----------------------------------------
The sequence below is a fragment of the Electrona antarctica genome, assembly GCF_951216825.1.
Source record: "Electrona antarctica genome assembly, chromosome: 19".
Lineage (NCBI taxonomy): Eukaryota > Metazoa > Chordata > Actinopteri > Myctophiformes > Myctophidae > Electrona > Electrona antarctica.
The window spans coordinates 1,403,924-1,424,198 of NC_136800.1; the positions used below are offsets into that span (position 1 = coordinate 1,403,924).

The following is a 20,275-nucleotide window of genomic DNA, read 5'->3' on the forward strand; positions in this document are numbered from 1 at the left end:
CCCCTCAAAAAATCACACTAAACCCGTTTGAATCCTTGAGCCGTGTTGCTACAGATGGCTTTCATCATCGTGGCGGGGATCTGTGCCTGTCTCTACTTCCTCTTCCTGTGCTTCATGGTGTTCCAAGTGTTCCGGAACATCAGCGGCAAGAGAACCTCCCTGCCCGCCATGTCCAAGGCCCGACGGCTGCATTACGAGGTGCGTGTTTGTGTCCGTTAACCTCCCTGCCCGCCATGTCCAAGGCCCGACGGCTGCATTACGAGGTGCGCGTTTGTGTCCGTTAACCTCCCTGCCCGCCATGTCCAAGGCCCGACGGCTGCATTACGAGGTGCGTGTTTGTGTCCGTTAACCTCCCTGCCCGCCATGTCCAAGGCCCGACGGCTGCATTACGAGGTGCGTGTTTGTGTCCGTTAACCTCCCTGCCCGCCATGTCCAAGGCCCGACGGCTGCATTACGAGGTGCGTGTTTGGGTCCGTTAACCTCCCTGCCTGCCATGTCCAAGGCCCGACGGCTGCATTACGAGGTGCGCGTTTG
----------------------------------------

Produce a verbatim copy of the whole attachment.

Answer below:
The sequence below is a fragment of the Electrona antarctica genome, assembly GCF_951216825.1.
Source record: "Electrona antarctica genome assembly, chromosome: 19".
Lineage (NCBI taxonomy): Eukaryota > Metazoa > Chordata > Actinopteri > Myctophiformes > Myctophidae > Electrona > Electrona antarctica.
The window spans coordinates 1,403,924-1,424,198 of NC_136800.1; the positions used below are offsets into that span (position 1 = coordinate 1,403,924).

The following is a 20,275-nucleotide window of genomic DNA, read 5'->3' on the forward strand; positions in this document are numbered from 1 at the left end:
CCCCTCAAAAAATCACACTAAACCCGTTTGAATCCTTGAGCCGTGTTGCTACAGATGGCTTTCATCATCGTGGCGGGGATCTGTGCCTGTCTCTACTTCCTCTTCCTGTGCTTCATGGTGTTCCAAGTGTTCCGGAACATCAGCGGCAAGAGAACCTCCCTGCCCGCCATGTCCAAGGCCCGACGGCTGCATTACGAGGTGCGTGTTTGTGTCCGTTAACCTCCCTGCCCGCCATGTCCAAGGCCCGACGGCTGCATTACGAGGTGCGCGTTTGTGTCCGTTAACCTCCCTGCCCGCCATGTCCAAGGCCCGACGGCTGCATTACGAGGTGCGTGTTTGTGTCCGTTAACCTCCCTGCCCGCCATGTCCAAGGCCCGACGGCTGCATTACGAGGTGCGTGTTTGTGTCCGTTAACCTCCCTGCCCGCCATGTCCAAGGCCCGACGGCTGCATTACGAGGTGCGTGTTTGGGTCCGTTAACCTCCCTGCCTGCCATGTCCAAGGCCCGACGGCTGCATTACGAGGTGCGCGTTTG